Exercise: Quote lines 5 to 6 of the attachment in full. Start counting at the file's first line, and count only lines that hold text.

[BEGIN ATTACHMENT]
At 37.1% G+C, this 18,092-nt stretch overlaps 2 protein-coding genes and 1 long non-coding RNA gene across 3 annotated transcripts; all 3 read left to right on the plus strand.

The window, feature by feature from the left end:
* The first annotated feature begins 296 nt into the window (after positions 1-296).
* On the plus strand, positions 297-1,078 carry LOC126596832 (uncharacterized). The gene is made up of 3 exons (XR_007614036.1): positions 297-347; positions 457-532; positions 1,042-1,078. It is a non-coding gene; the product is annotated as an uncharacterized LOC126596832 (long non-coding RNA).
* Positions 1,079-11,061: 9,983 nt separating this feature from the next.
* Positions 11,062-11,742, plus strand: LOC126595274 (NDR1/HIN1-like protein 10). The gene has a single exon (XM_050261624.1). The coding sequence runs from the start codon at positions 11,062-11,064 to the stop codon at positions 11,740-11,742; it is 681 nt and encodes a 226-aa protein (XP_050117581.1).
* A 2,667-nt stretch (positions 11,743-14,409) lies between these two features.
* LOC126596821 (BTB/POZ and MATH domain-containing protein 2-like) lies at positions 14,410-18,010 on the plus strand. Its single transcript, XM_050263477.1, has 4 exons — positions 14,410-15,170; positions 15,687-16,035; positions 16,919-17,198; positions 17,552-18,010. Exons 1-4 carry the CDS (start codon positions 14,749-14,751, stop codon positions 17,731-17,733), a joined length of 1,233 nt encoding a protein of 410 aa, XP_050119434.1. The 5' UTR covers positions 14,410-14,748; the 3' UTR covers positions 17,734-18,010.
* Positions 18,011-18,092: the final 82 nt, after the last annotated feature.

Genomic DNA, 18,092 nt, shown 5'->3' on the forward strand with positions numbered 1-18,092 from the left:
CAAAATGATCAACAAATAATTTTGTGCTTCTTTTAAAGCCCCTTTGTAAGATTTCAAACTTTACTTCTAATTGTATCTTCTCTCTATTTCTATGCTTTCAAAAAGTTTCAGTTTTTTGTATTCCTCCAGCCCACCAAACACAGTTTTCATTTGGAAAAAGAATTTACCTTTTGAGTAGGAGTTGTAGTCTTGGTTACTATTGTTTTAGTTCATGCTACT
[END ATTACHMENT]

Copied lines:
* Positions 1,079-11,061: 9,983 nt separating this feature from the next.
* Positions 11,062-11,742, plus strand: LOC126595274 (NDR1/HIN1-like protein 10). The gene has a single exon (XM_050261624.1). The coding sequence runs from the start codon at positions 11,062-11,064 to the stop codon at positions 11,740-11,742; it is 681 nt and encodes a 226-aa protein (XP_050117581.1).